South Side Irish Parade A Go? Organizers Agree On Booze-Free Safety Plan (VIDEO)
Organizers working to bring Chicago's popular South Side Irish Parade back after a two-year hiatus are confident that their event will be a go after meeting with city officials Friday afternoon.
James "Skinny" Sheahan, one of the parade's main organizers, told the Chicago Sun-Times that a security plan has been agreed upon for the event, including a new, zero-tolerance policy toward alcohol along the route of the parade, which is tentatively scheduled for March 11. The plan also includes the hiring of more than 200 security guards, CBS Chicago reports -- reportedly more than any other parade held in the city.
"It was a great meeting. We’re all set to go," Sheahan told the Sun-Times.
Still, some obstacles do remain and time is running short. As the Chicago Tribune reports, the city has said it will only issue a permit to parade organizers after they prepay a bill covering the various city services that it will require. But that bill has not yet been presented to the parade committee.
And there is still the matter of how the committee will raise the funds to cover those costs. The group is aiming to raise some $200,000 to cover the city's tab, much of which is security-related. Joe Connelly, parade committee chair, told ABC Chicago they have already raised about three-quarters of that amount and aim to make up the rest at a Saturday pre-parade fundraising party.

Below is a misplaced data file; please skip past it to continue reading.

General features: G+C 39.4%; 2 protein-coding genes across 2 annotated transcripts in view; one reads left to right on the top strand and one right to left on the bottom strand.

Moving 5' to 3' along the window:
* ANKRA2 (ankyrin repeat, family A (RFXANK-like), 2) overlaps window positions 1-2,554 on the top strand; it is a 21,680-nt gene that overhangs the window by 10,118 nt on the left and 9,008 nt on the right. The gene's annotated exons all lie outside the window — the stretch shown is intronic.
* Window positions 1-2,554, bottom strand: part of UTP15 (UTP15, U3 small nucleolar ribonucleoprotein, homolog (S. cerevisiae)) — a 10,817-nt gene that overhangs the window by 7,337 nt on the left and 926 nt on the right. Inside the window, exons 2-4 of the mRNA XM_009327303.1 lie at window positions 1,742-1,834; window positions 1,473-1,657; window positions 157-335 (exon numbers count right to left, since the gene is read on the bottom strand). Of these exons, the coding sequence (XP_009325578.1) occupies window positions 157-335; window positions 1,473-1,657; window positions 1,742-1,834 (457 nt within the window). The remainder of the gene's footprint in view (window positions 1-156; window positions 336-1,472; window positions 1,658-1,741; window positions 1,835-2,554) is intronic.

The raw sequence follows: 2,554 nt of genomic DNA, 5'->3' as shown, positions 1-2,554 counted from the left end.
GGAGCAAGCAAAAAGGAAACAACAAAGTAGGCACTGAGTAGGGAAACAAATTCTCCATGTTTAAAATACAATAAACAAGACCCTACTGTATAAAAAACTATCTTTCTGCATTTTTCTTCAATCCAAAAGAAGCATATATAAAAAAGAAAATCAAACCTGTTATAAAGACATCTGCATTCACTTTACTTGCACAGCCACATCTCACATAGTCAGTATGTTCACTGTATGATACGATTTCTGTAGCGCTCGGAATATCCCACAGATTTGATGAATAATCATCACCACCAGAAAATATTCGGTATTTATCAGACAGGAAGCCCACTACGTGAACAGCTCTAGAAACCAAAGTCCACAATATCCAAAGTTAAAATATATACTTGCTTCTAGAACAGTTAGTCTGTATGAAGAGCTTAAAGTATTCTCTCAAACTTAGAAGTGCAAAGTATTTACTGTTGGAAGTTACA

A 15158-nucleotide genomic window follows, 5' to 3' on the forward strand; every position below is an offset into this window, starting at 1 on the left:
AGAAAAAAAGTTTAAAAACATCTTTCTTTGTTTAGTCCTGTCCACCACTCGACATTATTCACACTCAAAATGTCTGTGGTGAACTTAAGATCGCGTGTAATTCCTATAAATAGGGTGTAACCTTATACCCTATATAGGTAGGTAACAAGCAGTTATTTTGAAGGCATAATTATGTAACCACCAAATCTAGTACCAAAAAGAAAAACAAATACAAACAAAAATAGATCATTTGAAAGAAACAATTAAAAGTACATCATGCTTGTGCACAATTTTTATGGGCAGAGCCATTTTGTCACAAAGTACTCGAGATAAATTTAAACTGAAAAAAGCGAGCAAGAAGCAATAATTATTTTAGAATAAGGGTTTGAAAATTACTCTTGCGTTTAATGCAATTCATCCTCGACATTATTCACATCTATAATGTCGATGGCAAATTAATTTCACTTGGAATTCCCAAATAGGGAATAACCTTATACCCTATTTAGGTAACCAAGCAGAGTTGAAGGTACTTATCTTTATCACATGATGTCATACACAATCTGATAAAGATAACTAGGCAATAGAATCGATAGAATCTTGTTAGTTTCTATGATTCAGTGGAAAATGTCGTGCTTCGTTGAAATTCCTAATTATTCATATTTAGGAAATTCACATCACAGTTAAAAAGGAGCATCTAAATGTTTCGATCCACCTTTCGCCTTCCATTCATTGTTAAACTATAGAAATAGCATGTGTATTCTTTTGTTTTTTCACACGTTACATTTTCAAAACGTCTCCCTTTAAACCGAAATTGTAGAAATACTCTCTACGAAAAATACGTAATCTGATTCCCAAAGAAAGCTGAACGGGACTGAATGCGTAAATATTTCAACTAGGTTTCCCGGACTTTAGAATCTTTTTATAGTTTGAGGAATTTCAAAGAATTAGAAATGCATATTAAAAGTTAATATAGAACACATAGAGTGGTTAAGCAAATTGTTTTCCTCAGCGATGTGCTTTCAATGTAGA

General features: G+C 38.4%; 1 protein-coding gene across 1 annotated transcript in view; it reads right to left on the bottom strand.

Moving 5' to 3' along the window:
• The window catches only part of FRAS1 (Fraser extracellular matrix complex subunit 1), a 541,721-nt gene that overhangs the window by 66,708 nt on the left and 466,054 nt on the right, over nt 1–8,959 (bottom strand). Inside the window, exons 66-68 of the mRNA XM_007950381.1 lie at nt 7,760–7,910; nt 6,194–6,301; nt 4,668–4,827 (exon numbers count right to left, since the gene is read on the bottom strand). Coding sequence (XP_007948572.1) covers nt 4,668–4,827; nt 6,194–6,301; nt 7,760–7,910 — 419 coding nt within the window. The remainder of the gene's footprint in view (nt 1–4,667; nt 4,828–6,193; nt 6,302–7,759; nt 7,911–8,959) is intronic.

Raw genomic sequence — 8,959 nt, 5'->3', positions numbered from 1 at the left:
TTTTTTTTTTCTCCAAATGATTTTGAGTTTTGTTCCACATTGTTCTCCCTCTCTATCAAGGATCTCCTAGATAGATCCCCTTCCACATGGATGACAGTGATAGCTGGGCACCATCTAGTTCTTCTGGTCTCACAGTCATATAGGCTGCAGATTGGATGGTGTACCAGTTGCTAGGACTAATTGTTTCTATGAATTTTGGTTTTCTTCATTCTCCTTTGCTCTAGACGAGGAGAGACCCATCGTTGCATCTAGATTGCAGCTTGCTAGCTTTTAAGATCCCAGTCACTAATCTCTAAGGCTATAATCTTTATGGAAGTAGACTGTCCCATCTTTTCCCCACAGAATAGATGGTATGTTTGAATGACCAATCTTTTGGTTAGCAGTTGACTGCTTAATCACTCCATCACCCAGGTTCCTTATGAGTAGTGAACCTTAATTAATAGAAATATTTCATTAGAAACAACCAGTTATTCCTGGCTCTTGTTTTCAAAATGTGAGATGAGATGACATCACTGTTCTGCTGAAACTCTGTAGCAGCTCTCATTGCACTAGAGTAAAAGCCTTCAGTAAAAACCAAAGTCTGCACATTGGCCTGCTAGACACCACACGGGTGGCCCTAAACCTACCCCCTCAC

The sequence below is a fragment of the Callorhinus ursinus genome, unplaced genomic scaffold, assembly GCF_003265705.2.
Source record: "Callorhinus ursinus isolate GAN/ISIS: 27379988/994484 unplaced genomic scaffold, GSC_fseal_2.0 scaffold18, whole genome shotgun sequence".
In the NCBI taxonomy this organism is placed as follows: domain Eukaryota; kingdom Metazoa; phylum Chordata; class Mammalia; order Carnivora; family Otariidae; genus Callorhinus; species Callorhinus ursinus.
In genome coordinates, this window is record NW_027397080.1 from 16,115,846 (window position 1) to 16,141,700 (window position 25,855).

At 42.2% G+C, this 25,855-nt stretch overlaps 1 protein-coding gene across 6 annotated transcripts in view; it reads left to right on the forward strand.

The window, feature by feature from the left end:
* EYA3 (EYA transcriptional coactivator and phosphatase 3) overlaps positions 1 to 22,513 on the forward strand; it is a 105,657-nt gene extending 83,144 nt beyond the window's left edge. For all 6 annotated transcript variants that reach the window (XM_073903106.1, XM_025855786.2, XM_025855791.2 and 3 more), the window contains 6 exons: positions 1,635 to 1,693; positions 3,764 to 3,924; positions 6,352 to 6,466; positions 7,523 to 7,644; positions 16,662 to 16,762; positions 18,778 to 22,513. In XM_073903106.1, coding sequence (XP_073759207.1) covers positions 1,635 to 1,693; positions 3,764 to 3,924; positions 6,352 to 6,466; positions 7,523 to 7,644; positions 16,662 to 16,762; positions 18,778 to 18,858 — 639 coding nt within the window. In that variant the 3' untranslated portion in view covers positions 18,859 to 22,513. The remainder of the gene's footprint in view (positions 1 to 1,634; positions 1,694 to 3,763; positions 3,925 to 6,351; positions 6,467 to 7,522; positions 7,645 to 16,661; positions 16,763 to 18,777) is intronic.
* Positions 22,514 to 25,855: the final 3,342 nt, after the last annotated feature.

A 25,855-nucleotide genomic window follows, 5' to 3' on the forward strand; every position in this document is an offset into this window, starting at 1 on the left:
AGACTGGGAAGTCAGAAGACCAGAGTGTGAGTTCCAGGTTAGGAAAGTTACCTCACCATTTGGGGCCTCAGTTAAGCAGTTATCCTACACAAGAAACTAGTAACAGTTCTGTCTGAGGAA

The popular parade, which dates back to 1979 and is held in the city's Beverly neighborhood, was canceled by the city in 2009 after residents of the Southwest Side neighborhood complained about the hordes of drunk and unruly youths while police did not appreciate a spike in assaults against officers. That parade drew an estimated 300,000 revelers -- many of whom were intoxicated.
Weighing in on the parade, Mayor Rahm Emanuel said last month he hoped "people [would] remember a way to celebrate their heritage, celebrate and be proud of it in a way that's also respectful of the community and neighborhood," even as he later expressed doubts that organizers could keep the parade under control.